Plans to redevelop the Riseholme campus north of Lincoln would “destroy opportunities for young people,” said the principal of Riseholme College, the site’s current tenant — and the owners of the site, the University of Lincoln, are disputing the claims.
As previously reported, the University of Lincoln announced its £20 million masterplan to redevelop the Riseholme campus north of the city, including agri-tech research developments and 750 new homes.
Plans for the 212-hectare site were put up for consultation and are available to view online until March 20.
Agriculture, research, science, heritage and sports facilities would be built to secure the future of the site as a heritage asset and grow its specialisms in the agri-food technology industry.
The additional homes on the site would fund new university facilities, teaching and research.
Meanwhile, Riseholme College, part of Bishop Burton College, is building a £23 million new campus near Riseholme, at the edge of Lincolnshire Showground off Tillbridge Lane.
College disputes university’s plans
Jeanette Dawson, Principal and Chief Executive at Riseholme College and Bishop Burton College, has challenged the proposals which would see the majority of the campus facilities and an educational farm bulldozed.
She said: “I’m someone who believes in putting students first in the county. It was disheartening to see plans that don’t indicate they’ve got education and young people at their heart.
“We’ve been in the dark about the plans, so we can only see the masterplan on the website which, together with the consultation, is very flimsy.
“A lot of the land where the 750 homes will go is parkland and farmland.
“The only buildings currently used by Risholme College that look to remain are the old hall, which is listed anyway, and the church, which again the university cannot touch.
“Everything we rent like the students’ residential buildings (which are only about 12 years old), the farm and the equine facilities on campus would be gone. A lot of the development there has been financed with government funds.
“I don’t know if people will realise the impact. The plans could destroy opportunities for young people who would lose the benefit of having an agricultural facility. It’s almost like Riseholme would be gone forever.
“I’m not convinced by the education facilities that are being promised on the site. They say they will build a field centre, but that isn’t really a vital facility. Our 3,000 students across the sites are not engaged with the current field centre.
“I also don’t know what they mean by a ‘model farm’ when the students need access to the real farm that is already on the site with real livestock.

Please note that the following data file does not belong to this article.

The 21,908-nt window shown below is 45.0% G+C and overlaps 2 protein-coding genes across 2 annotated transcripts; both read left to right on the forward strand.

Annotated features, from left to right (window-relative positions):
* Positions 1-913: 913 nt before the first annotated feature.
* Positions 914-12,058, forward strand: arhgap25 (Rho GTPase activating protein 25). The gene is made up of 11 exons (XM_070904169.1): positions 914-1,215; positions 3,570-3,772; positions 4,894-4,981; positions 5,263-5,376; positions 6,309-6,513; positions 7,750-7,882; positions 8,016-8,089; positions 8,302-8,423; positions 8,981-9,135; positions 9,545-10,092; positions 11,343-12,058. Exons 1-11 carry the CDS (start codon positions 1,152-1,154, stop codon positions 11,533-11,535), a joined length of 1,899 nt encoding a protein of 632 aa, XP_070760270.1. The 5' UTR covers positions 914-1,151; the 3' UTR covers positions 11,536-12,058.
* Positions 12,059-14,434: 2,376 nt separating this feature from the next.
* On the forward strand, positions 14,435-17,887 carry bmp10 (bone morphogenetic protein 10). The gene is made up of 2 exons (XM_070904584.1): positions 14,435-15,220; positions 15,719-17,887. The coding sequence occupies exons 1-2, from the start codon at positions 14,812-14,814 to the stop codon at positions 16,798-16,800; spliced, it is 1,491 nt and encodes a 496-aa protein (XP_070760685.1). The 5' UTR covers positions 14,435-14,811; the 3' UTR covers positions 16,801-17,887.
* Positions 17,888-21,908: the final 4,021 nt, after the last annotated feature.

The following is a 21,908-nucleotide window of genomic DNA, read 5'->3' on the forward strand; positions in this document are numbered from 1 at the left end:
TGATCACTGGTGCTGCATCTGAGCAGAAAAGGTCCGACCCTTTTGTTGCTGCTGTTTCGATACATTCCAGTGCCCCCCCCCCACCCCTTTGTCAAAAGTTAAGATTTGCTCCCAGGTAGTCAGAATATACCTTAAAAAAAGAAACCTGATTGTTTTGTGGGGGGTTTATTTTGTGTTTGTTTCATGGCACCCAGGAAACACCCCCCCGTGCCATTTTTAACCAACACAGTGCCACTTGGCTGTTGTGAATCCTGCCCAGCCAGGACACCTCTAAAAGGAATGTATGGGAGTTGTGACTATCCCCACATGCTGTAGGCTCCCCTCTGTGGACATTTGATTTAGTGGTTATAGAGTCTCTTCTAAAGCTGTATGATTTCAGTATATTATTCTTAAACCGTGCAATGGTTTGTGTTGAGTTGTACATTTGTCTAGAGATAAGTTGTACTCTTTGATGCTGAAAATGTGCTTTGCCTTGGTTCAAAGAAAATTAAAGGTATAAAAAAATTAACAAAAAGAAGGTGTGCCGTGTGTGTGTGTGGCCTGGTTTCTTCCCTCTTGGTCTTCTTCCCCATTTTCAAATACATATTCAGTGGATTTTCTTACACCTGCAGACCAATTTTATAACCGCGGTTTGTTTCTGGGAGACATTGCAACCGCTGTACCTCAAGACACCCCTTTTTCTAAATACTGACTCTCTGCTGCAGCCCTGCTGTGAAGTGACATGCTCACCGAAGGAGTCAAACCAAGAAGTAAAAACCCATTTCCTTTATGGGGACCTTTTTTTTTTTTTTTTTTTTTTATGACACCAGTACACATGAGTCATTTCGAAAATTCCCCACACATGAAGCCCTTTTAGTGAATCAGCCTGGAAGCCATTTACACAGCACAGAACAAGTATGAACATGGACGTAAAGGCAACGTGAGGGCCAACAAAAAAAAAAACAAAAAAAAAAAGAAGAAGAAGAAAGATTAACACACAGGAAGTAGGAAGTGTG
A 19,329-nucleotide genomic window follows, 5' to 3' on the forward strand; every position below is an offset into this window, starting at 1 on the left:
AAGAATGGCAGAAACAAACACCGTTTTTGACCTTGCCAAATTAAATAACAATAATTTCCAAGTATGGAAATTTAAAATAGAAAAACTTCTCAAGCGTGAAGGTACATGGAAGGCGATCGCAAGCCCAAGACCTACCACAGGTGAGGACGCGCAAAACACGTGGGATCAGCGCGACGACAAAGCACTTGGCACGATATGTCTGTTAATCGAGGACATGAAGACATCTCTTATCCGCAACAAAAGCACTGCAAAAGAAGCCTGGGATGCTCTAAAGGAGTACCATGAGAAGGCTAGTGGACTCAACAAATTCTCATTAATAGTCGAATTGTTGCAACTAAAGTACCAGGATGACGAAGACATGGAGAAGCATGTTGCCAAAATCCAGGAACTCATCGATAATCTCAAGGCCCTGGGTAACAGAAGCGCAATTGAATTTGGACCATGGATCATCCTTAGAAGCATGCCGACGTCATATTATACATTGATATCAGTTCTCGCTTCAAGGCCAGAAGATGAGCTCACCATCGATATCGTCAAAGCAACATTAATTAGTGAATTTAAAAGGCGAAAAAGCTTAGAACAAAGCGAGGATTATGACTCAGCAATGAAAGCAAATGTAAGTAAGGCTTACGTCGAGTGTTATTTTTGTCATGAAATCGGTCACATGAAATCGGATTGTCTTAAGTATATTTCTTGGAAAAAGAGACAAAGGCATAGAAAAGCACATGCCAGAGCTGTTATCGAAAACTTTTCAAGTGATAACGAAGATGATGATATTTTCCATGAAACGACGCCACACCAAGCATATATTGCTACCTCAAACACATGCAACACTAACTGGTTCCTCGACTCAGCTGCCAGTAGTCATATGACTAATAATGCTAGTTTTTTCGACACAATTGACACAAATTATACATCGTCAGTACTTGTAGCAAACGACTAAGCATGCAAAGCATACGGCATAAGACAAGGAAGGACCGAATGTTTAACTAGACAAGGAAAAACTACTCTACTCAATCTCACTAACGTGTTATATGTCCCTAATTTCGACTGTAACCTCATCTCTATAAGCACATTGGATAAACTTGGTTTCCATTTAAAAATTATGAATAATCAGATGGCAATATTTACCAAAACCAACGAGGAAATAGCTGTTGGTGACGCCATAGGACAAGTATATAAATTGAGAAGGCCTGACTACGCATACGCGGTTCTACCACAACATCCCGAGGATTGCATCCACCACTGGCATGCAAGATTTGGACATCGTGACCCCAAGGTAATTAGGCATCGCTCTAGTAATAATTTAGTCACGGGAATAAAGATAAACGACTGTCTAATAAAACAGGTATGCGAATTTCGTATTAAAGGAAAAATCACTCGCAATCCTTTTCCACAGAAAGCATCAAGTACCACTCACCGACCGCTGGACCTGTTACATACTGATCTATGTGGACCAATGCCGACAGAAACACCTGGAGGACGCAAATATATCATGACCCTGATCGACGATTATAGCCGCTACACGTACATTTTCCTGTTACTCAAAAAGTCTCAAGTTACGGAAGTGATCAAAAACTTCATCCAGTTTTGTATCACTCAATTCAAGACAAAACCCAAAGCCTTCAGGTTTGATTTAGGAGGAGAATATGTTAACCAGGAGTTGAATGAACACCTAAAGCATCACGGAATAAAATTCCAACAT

“The livestock on the site will go. Students have been finding it difficult to access the farm for some time and they’ve been stopped from using it by the university.
“Buildings like the rural skills centre and the centre of vocational excellence, which was built with government money, would be lost.
“The university says they plan on building a heritage centre but they will be bulldozing heritage assets to one of the country’s only agriculture college to do so. What’s the point?
“We are fortunate that we had the foresight to begin work at the Lincolnshire Showground campus and we have benefitted from relationships with surrounding farmers, but that’s not the point. Once the farm is lost it will be gone forever.
“We are battling a perception that our Showground campus is a substitute for Riseholme but it was always meant as an expansion and to be complementary. We now have 12 acres at the Showground, but we are losing 978 acres at Riseholme.
“Of course we want to extend our lease at the site beyond 2020, but we were never promised that.
“Ultimately I am hoping for a wider understanding of what the plans will mean for the site and for a more extensive consultation.”
University “disappointed” with “misinformation”
Elly Sample, Director of Communications at the University of Lincoln, said: “Our vision for Riseholme sets out a multimillion pound investment for Lincolnshire.
“It will support advanced agricultural and environmental scientific research and the heritage centre will open up Riseholme’s historic past for the public.
“We are disappointed by Ms Dawson’s claims, and that misinformation continues to be circulated about the university’s educational vision for our Riseholme campus.
“We would encourage members of the public to view our masterplan and find out for themselves what it really means for Lincolnshire. If anyone would like to talk to us about our proposals, they are most welcome to contact us.”